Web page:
Acknowledgments

We would like to acknowledge Maria Casamitjana for her help in collecting seeds and greenhouse trials.

Conflicts of Interest

The authors declare no conflicts of interest. The funders had no role in the design of the study; in the collection, analyses or interpretation of data; in the writing of the manuscript or in the decision to publish the results.

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Figure 1. Dose–response regression curves (2018) for mortality (above graphs) and dry weight (below graphs) of S standard (Georgia, US) and Spanish (Binéfar, Menàrguens and Lleida) Amaranthus palmeri populations to nicosulfuron-methyl (left) and glyphosate (right) (log scale). Data for dry weight were expressed as percentage of the mean dry weight of untreated control plants. Grey arrows represent field dose for each herbicide.
Figure 1. Dose–response regression curves (2018) for mortality (above graphs) and dry weight (below graphs) of S standard (Georgia, US) and Spanish (Binéfar, Menàrguens and Lleida) Amaranthus palmeri populations to nicosulfuron-methyl (left) and glyphosate (right) (log scale). Data for dry weight were expressed as percentage of the mean dry weight of untreated control plants. Grey arrows represent field dose for each herbicide.
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Figure 2. Unweighted pair group method with arithmetic mean (UPGMA) dendrogram using distance of Nei [27] showing the molecular relationships using seven inter simple sequence repeat (ISSR) between 60 plants from three Spanish Amaranthus palmeri populations. Lle1–Lle20: plants from Lleida; Me1–Me20: plants from Menàrguens; Bi1–Bi20: plants from Binéfar.
Figure 2. Unweighted pair group method with arithmetic mean (UPGMA) dendrogram using distance of Nei [27] showing the molecular relationships using seven inter simple sequence repeat (ISSR) between 60 plants from three Spanish Amaranthus palmeri populations. Lle1–Lle20: plants from Lleida; Me1–Me20: plants from Menàrguens; Bi1–Bi20: plants from Binéfar.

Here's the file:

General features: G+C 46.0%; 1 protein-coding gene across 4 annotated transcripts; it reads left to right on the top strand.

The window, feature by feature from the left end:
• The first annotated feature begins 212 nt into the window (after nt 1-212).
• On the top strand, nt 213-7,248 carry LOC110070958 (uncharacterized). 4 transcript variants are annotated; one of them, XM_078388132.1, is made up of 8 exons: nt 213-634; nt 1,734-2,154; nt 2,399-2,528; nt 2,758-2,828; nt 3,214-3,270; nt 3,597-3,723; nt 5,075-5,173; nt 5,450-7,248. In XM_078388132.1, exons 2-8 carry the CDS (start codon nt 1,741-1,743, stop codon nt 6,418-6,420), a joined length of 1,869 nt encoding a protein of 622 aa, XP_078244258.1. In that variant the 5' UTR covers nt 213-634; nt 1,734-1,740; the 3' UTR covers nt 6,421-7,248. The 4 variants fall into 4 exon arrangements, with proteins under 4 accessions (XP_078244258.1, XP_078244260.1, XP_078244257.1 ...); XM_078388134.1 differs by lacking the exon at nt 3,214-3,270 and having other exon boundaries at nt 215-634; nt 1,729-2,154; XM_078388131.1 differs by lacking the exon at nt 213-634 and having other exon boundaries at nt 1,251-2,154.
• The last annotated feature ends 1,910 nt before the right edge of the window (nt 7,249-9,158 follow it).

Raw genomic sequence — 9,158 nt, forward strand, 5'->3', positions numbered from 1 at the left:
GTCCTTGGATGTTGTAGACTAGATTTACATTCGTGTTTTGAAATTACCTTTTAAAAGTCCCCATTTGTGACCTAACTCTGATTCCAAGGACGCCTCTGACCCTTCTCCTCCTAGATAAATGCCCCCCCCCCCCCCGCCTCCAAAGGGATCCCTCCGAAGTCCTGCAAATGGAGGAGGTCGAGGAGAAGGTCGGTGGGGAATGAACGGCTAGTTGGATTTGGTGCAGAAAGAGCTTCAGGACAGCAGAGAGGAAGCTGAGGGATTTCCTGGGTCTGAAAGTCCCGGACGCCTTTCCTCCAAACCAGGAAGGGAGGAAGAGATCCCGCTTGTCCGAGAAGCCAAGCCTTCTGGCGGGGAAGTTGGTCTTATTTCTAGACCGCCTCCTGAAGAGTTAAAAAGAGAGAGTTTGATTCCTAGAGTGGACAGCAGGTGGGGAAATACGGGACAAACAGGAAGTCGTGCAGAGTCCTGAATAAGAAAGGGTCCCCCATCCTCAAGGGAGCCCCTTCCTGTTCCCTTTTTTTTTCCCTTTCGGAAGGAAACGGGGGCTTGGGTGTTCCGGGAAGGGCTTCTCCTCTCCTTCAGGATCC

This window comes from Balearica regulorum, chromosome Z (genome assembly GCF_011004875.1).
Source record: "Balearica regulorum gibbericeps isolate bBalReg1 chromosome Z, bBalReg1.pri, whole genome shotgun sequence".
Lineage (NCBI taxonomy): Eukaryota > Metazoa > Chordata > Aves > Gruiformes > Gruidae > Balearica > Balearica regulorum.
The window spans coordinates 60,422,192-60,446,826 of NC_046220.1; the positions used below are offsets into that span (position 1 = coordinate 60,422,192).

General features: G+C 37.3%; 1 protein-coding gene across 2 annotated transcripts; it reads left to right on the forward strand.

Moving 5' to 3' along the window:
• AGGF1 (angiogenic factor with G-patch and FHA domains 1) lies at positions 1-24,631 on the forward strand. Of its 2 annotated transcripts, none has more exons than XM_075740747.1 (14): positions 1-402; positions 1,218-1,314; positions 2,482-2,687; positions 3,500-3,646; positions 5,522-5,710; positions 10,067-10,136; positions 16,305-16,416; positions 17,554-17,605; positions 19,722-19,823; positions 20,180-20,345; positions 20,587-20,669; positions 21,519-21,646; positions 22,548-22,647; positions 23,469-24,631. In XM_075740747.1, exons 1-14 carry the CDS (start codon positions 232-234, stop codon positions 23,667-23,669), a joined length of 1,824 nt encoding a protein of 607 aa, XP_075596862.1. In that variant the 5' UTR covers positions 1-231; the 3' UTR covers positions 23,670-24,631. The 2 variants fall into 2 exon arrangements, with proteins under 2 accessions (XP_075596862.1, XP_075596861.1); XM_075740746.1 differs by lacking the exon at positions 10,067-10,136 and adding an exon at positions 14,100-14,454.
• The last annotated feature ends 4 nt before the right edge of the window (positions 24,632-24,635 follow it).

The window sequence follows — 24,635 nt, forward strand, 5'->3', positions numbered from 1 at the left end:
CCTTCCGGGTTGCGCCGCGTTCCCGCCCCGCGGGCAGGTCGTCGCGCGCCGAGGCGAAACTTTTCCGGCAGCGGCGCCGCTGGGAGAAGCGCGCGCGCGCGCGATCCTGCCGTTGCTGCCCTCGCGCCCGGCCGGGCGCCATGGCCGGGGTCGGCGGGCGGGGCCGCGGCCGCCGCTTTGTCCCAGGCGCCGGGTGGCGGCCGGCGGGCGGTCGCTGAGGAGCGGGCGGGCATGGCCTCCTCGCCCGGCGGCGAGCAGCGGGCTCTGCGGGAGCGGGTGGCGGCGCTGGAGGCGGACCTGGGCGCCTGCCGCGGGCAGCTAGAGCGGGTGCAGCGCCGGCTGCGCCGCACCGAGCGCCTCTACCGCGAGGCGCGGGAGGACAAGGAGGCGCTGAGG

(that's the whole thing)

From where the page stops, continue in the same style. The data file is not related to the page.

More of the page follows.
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Table 1. Primers pairs (forward; reverse) used for the PCR amplification of the domains CAD and BE of the acetolactate synthase (ALS) gene.
Table 1. Primers pairs (forward; reverse) used for the PCR amplification of the domains CAD and BE of the acetolactate synthase (ALS) gene.
NameSequence
Ama BE 2 Forward5′-TGCTATTGGAGCTGCTGTTG-3′
Ama BE 1 Reverse5′-CCTTCTTCCATCACCCTCTG-3′
Ama CAD 1 Forward5′-CGCCCTCTTCAAATCTCATC-3′
Ama CAD Reverse5′-CAATCAAAACAGGTCCAGGTC-3′
Table 2. Sequences of the inter simple sequence repeat (ISSR) primers used in this study.
Table 2. Sequences of the inter simple sequence repeat (ISSR) primers used in this study.
NameSequence
ISSR 8085′-AGAGAGAGAGAGAGAGC-3′
ISSR 8895′-DBDACACACACACACAC-3′
ISSR 8905′-VHVGTGTGTGTGTGTGT-3′
ISSR 8575′-ACACACACACACACACYG-3′
ISSR 8365′-AGAGAGAGAGAGAGAGYA-3′
ISSR 8275′-ACACACACACACACACG-3′
ISSR 8805′-GGAGAGGAGAGGAGA-3′
ISSR 8105′-GAGAGAGAGAGAGAGAT-3′
Table 3. Estimated slopes (b), plant mortality (LD50) and growth reduction of plants (GR50), p-values (level of significance of curves fitting) and resistance index (RI) values for mortality (%) and dry weight reduction (%) to nicosulfuron-methyl and glyphosate for several Amaranthus palmeri populations in 2018: three from Spain and one susceptible (S) standard from US.